Why is eating large amounts of processed meat bad for your health? It comes down to the toxic additives and preservatives

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(Natural News) The lean component of red meat is an excellent source of essential nutrients. According to a study published in the journal Nutrition & Dietetics, you can get vitamins B2, B3, B5, B6 and B12 from red meat, as well as minerals like iron, phosphorus, selenium and zinc. The lean component of red meat is also a great source of protein and omega-3 fatty acids, which offer significant benefits for your heart and brain. In addition, phytochemical analysis reveals that it is rich in endogenous antioxidants and bioactive components like taurine, carnitine, glutathione and creatine that support overall health.

But despite all of these nutritional benefits, eating large amounts of red meat is still considered unhealthy. This prompted a team of Spanish researchers to investigate why frequent consumption of red meat increases health risks. In their report, which appeared in the journal Food Science and Human Wellness, the researchers attributed its negative effects to the presence of “substances of safety concern” in various meat products. These harmful chemicals are linked to certain food additives and are generated when red meats are subjected to various types of processing.

The dangerous chemicals in red and processed meats

According to numerous studies, there is a clear link between high intake of red and processed meats and an increased risk for heart disease, diabetes, cancer and premature death. Among these negative consequences, cancer is the most commonly associated with diets that include large portions of meat. (Related: RED MEAT and CANCER – more than just a “correlation”.)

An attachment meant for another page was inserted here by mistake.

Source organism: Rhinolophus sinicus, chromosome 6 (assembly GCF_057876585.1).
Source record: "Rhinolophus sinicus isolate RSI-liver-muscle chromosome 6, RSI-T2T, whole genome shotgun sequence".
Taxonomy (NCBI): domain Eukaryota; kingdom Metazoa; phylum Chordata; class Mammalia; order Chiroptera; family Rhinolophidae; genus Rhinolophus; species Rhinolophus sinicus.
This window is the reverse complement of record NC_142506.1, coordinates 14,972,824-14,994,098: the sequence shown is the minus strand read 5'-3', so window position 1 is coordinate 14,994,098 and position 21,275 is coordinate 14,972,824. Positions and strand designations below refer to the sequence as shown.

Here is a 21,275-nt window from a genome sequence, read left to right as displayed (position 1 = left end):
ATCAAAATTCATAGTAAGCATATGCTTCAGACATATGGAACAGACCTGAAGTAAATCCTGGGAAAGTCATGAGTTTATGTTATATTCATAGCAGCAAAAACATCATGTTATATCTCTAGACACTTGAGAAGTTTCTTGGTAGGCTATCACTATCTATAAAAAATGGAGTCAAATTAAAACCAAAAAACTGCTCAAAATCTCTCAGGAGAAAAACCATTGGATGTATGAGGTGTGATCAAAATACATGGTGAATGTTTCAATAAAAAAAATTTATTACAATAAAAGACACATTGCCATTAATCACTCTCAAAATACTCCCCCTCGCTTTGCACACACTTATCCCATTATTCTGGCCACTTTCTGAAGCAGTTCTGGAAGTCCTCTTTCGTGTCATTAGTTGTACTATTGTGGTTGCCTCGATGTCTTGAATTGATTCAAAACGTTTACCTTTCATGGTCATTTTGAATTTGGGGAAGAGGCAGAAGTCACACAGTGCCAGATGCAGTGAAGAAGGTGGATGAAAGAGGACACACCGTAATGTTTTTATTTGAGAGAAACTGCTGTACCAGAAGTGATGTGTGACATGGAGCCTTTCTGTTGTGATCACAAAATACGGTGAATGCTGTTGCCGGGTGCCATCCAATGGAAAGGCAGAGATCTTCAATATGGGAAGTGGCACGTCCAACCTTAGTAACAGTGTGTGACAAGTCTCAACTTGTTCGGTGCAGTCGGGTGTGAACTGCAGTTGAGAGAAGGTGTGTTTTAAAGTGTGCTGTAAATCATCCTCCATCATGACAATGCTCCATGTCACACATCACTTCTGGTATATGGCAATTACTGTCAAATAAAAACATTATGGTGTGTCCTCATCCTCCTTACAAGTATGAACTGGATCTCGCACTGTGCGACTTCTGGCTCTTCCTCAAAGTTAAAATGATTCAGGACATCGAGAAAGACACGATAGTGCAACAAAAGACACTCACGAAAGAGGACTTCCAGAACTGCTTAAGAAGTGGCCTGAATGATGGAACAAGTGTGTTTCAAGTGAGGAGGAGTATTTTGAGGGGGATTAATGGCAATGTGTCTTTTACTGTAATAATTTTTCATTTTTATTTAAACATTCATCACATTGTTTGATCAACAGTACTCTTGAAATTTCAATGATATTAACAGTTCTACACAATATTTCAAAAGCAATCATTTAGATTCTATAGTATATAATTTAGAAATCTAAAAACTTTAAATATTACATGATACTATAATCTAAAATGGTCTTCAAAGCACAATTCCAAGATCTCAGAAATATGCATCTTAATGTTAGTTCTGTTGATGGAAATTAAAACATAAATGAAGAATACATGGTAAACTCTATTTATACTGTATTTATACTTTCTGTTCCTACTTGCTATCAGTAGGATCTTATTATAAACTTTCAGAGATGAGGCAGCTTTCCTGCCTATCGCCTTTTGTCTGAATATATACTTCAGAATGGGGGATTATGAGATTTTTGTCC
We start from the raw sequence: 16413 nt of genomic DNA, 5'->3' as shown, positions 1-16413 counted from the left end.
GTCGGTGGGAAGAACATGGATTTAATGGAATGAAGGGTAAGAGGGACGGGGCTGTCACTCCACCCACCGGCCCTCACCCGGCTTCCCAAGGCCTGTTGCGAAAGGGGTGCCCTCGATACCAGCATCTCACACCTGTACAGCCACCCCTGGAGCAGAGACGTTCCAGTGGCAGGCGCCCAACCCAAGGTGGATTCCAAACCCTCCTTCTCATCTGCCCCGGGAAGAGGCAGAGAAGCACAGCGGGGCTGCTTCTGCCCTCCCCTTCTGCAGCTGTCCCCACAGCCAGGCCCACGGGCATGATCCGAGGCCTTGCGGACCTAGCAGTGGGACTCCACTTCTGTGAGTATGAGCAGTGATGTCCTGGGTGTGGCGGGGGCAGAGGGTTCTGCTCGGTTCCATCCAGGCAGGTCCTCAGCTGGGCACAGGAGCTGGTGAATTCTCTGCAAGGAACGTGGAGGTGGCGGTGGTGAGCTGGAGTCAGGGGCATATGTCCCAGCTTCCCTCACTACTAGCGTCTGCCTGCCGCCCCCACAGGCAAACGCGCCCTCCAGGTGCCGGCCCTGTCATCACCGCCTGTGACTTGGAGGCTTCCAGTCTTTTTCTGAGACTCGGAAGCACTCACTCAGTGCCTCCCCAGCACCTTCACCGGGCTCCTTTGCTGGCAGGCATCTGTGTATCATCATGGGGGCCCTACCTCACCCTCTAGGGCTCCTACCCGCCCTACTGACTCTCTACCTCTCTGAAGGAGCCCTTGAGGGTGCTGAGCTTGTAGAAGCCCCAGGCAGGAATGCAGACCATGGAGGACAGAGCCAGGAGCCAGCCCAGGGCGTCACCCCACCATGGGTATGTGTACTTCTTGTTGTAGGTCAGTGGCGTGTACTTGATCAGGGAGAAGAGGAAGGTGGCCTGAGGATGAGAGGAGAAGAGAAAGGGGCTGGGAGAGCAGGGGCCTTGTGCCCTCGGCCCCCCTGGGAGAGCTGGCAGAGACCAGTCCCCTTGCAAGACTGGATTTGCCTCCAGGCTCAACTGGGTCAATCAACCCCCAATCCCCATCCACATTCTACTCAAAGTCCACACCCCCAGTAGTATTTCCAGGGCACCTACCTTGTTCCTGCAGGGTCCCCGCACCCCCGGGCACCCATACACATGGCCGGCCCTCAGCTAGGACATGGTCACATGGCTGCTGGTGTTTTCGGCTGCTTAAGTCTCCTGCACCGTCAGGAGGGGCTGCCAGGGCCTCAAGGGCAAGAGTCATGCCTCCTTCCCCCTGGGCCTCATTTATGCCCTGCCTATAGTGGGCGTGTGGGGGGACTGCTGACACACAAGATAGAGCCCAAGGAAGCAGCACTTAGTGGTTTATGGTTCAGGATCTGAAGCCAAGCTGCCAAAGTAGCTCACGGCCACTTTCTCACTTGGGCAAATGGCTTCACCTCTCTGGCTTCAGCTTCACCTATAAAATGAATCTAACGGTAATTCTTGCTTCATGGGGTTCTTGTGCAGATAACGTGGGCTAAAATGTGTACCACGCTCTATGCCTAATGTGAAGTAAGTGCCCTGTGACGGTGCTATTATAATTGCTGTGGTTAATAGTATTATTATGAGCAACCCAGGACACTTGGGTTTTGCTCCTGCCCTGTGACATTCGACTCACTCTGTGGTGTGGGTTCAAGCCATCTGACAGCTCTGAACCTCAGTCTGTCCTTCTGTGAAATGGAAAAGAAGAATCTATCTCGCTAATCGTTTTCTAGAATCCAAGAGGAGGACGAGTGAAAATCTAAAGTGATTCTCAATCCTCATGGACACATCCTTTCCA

In a 2015 report released by the World Health Organization, the International Agency for Research on Cancer (IARC) classified all kinds of red meat (i.e., beef, veal, pork, lamb, mutton, horse and goat) as Group 2A, or probably carcinogenic to humans, and processed meats (e.g., fried, salted, cured, fermented or smoked) as Group 1, or carcinogenic to humans. The IARC based their classification on limited evidence from epidemiological studies for red meat and sufficient evidence for processed meats.

To further explore existing evidence, the Spanish researchers reviewed studies that focused on the carcinogenic compounds found in meat products and the mechanisms by which they are generated. They listed the following toxic chemicals as substances of safety concern in meats:

According to the Spanish researchers, knowledge of these substances and their generation routes is important as it facilitates the assessment of the safety of meat products. It could also help food scientists come up with ways to reduce or eliminate the presence of these substances of concern in meats, making them much safer sources of nutrition.

Sources include:


OnlineLibrary.Wiley.com 1

OnlineLibrary.Wiley.com 2



ScienceDirect.com 1

ScienceDirect.com 2

ScienceDirect.com 3






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